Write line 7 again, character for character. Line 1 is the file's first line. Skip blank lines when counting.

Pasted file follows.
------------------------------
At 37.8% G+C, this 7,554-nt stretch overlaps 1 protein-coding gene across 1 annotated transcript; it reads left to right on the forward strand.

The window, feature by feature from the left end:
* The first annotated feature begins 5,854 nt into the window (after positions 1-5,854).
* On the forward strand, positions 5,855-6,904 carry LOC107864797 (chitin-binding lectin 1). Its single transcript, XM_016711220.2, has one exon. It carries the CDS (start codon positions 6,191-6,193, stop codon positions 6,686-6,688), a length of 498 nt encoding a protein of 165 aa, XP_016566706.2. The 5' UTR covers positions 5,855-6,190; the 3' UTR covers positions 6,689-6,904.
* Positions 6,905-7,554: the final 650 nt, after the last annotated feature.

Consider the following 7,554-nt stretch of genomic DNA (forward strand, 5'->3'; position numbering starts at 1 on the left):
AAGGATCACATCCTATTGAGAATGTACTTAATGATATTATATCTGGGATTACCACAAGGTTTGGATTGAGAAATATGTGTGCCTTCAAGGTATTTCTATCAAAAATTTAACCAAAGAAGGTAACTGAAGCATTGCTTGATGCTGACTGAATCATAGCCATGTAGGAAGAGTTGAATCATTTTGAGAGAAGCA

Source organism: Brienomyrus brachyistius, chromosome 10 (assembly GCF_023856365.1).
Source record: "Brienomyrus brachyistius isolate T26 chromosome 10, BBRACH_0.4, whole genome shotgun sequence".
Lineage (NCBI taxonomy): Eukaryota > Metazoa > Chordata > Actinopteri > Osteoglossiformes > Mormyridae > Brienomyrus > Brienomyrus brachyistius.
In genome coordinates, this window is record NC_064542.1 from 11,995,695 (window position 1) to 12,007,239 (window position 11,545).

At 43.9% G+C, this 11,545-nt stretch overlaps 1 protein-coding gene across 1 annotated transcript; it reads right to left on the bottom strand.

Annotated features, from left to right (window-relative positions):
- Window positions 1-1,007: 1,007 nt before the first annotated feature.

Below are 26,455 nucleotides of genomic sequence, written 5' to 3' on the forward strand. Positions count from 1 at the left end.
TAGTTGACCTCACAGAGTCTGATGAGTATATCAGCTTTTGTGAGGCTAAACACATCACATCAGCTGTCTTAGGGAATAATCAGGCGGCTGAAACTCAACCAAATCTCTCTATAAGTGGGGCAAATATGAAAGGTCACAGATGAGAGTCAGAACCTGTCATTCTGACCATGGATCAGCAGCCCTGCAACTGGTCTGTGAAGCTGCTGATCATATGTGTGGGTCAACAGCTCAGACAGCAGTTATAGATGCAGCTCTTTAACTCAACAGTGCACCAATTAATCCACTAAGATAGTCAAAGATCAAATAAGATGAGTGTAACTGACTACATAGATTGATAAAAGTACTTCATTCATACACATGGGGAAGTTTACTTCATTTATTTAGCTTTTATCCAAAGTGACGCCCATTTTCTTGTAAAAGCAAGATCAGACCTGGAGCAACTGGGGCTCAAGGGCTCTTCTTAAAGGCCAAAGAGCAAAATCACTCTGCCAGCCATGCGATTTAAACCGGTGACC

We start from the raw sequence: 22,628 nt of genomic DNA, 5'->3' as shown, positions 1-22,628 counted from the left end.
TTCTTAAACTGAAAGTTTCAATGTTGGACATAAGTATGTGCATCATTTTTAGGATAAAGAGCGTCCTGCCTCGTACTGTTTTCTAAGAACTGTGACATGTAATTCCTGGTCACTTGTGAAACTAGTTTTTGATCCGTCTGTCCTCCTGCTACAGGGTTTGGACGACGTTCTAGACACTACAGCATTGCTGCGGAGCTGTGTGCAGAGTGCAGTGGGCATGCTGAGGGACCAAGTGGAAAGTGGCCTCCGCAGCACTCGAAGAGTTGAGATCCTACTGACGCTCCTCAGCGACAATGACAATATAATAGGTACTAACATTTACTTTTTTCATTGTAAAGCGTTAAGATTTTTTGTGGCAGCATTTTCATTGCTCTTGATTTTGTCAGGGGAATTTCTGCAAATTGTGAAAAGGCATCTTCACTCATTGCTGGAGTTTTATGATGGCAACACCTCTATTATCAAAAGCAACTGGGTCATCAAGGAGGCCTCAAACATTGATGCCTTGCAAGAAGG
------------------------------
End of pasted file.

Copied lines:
AAGGATCACATCCTATTGAGAATGTACTTAATGATATTATATCTGGGATTACCACAAGGTTTGGATTGAGAAATATGTGTGCCTTCAAGGTATTTCTATCAAAAATTTAACCAAAGAAGGTAACTGAAGCATTGCTTGATGCTGACTGAATCATAGCCATGTAGGAAGAGTTGAATCATTTTGAGAGAAGCA